Immutable rules govern our world such as the law that no matter the time or space in which it occurs, evil committed by humans against other human beings leaves its mark, and that regardless of the amount of time it takes, the truth will always surface. These ideas, as well as others, are explored in depth in Richard D. Bank’s I Am Terezin.
With meticulous historical research and great care, Bank has painted a vivid picture of the people and personalities associated with the events that took place at Theresienstadt during the Nazi Holocaust. I Am Terezin is a revolutionary memoir – unlike others, it is written from the point of view, not of a person but, of a physical entity, the camp itself – an omniscient narrator. The voice of the camp comes alive to relay the ominous reality of itself, and it tells the reader what Theresienstadt really was, a concentration camp and not the paradise ghetto for elderly Jews the Nazis claimed it was.
The changing tone and perspective of the omniscient voice is compelling. The voice of the camp takes on many roles – a caretaker in one moment, a silent observer in another. It can be argued that the voice of the camp is none other than that of a lamenting God, unable to intercede in the world of human atrocities and forced to watch insidious actions play out. No matter the tone or perspective, the abuse, injustice, and crime which occurred at Theresienstadt is resurrected for the reader, and the reader comes to learn intimately about the lives of innocents who were forced to be bound within the walls of Terezin. Each word and sentence of I Am Terezin is written with great care, paying homage to the many who lost their lives at Theresienstadt. In taking part in the arduous undertaking of researching and telling the story of those at Terezin, Bank has completed the ultimate labor of love in tribute to his grandparents, Ludwig and Sophie Frank, who were imprisoned at but subsequently survived Theresienstadt.
Bank is masterful in his knowledge of the history of Theresienstadt, and I Am Terezin is a must read for scholars of the Holocaust, as well as those interested in bettering the human condition. Reading this book will help the vigilant to reaffirm the oath of never again. Never again should sadism be allowed to hide behind laws and systems meant to dehumanize. Never again should humanity allow the atrocities of genocide to occur. Never again should any people be persecuted for the faith they follow or for the way in which they worship the Divine.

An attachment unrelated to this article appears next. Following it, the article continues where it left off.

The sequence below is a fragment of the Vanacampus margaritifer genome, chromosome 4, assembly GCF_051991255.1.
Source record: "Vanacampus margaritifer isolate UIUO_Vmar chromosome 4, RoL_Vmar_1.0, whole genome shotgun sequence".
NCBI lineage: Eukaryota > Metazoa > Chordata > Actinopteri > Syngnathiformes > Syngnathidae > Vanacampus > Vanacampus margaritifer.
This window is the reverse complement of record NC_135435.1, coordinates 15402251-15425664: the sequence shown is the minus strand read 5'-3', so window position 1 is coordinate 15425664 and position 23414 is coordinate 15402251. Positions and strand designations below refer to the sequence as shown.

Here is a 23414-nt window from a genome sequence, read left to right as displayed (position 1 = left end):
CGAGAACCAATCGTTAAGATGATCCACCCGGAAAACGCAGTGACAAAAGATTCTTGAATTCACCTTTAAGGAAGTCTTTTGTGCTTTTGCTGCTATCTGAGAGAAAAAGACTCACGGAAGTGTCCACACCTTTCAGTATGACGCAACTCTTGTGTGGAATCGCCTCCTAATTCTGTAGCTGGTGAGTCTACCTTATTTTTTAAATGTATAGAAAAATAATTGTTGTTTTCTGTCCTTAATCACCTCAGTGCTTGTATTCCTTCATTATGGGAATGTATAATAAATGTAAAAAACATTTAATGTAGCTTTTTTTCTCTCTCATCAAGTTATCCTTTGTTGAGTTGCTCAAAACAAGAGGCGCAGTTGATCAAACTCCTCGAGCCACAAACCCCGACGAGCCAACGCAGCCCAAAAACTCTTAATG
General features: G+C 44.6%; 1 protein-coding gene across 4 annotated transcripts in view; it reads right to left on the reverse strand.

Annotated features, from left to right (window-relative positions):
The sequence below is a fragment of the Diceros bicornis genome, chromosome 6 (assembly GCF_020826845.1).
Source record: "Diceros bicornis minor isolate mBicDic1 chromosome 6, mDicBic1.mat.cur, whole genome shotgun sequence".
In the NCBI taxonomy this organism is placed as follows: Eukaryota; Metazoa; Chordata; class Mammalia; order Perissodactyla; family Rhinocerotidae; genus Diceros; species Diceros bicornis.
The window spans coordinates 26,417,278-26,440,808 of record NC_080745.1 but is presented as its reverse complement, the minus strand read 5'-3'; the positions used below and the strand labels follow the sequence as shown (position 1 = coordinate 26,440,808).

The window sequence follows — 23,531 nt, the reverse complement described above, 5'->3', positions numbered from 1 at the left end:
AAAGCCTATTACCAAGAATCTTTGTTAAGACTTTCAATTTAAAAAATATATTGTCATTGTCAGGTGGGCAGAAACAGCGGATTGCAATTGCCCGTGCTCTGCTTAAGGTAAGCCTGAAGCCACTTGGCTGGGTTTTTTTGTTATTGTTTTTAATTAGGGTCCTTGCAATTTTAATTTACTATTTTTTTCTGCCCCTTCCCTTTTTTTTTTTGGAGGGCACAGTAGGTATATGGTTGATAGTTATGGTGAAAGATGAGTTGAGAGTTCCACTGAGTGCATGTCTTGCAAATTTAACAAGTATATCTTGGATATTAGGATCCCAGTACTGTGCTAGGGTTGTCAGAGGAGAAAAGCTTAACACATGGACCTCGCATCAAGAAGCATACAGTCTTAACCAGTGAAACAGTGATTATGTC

I Am Terezin is published by Auctus Publishers (www.auctuspublishers.com) and available at Amazon and Barnes and Nobles.
Typically a reader of adult fiction and nonfiction, I didn’t think that a middle grade novel would interest me as much as Blackbird Fly did, yet I found myself quickly flipping through the pages to find out what would happen to the book’s protagonist, Apple Yengko.
Apple and her mother left the Philippines for the United States when Apple was four; the death of Apple’s father caused the family to immigrate to America. Now attending a middle school in Louisiana, Apple is ostracized because of her ethnic background. She feels that she doesn’t have anyone who understands or relates to her. Nevertheless, Apple still has hopes and dreams. She loves music and wants to learn guitar, so she can become a rock star.
Blackbird Fly is an inspiring read for both children and adults alike. Erin Kelly has created a convincing world in which children isolate each other for insignificant and arbitrary reasons. In this world, we witness, through Apple, the resilience of the human spirit. This book shows children, who may be left out or bullied, that it is vitally important to keep hope alive. On the other hand, adult readers, like me, will root for Apple and in so doing give some closure to their own childhood trauma.
Blackbird Fly is published by Greenwillow Books and is available here: http://amzn.to/1YuVyot
A single event, in our lives, can make us question everything, changing beliefs we thought were permanent and moving the future towards a drastically different direction. The main character in Jonathan Papernick’s The Book of Stone, Matthew Stone, deals with precisely such a life changing event, which makes him question everything. Walter Stone, Matthew’s father and a well-known judge, passes away and leaves his son haunted by his father’s unmet expectations. While Walter Stone was alive, Matthew rebelled against everything he stood for, but after his death, Matthew changes significantly, trying to emulate everything his father was. In his effort to become more like Walter, Matthew starts interacting with his father’s associates who introduce him to new ideas about what it means to be Jewish.
Although The Book of Stone is a work of fiction, Papernick fully immerses the reader into the book’s reality. As characters in the book consider important questions of morality and existence, the reader is also asked to consider the same questions. The Book of Stone is expertly crafted and creates a convincing plot sure to leave readers on the edge of their seats. Papernick’s use of imagery, language, and flashbacks helps to create an ever engaging reading experience. Wonderfully weaved throughout the book, well-researched historical references give the reader greater insight into Jewish history, the Holocaust, and the Israeli-Palestinian conflict.
Jonathan Papernick is the author of two short-story collections, including The Ascent of Eli Israel and There Is No Other. He is the writer-in-residence at Emerson College. The Book of Stone is published by Fig Tree Books and will be available for sale on 5/12/2015.